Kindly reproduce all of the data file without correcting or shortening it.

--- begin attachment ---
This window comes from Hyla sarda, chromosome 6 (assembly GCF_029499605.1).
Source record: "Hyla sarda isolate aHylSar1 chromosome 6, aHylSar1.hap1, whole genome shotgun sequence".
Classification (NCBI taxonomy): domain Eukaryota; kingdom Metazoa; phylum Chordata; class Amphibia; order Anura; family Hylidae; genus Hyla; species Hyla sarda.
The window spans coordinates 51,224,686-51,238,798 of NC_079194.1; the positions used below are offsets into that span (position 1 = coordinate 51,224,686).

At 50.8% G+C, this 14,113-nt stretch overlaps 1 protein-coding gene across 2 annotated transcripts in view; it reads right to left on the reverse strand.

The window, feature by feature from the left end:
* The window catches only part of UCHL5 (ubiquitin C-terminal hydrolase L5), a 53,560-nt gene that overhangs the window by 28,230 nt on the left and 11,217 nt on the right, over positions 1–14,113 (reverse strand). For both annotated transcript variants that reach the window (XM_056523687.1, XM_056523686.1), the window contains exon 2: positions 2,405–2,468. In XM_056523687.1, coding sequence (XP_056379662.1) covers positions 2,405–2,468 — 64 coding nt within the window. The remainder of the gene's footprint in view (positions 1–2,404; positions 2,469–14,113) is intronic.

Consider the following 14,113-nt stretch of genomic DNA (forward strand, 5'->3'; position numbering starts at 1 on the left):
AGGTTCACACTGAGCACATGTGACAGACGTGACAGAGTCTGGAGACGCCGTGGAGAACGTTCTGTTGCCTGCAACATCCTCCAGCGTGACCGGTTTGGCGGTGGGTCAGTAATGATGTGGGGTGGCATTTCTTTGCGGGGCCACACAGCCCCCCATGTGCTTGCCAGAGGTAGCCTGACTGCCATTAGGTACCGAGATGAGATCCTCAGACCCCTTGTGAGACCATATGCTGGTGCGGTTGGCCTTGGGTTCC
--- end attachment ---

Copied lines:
This window comes from Hyla sarda, chromosome 6 (assembly GCF_029499605.1).
Source record: "Hyla sarda isolate aHylSar1 chromosome 6, aHylSar1.hap1, whole genome shotgun sequence".
Classification (NCBI taxonomy): domain Eukaryota; kingdom Metazoa; phylum Chordata; class Amphibia; order Anura; family Hylidae; genus Hyla; species Hyla sarda.
The window spans coordinates 51,224,686-51,238,798 of NC_079194.1; the positions used below are offsets into that span (position 1 = coordinate 51,224,686).

At 50.8% G+C, this 14,113-nt stretch overlaps 1 protein-coding gene across 2 annotated transcripts in view; it reads right to left on the reverse strand.

The window, feature by feature from the left end:
* The window catches only part of UCHL5 (ubiquitin C-terminal hydrolase L5), a 53,560-nt gene that overhangs the window by 28,230 nt on the left and 11,217 nt on the right, over positions 1–14,113 (reverse strand). For both annotated transcript variants that reach the window (XM_056523687.1, XM_056523686.1), the window contains exon 2: positions 2,405–2,468. In XM_056523687.1, coding sequence (XP_056379662.1) covers positions 2,405–2,468 — 64 coding nt within the window. The remainder of the gene's footprint in view (positions 1–2,404; positions 2,469–14,113) is intronic.

Consider the following 14,113-nt stretch of genomic DNA (forward strand, 5'->3'; position numbering starts at 1 on the left):
AGGTTCACACTGAGCACATGTGACAGACGTGACAGAGTCTGGAGACGCCGTGGAGAACGTTCTGTTGCCTGCAACATCCTCCAGCGTGACCGGTTTGGCGGTGGGTCAGTAATGATGTGGGGTGGCATTTCTTTGCGGGGCCACACAGCCCCCCATGTGCTTGCCAGAGGTAGCCTGACTGCCATTAGGTACCGAGATGAGATCCTCAGACCCCTTGTGAGACCATATGCTGGTGCGGTTGGCCTTGGGTTCC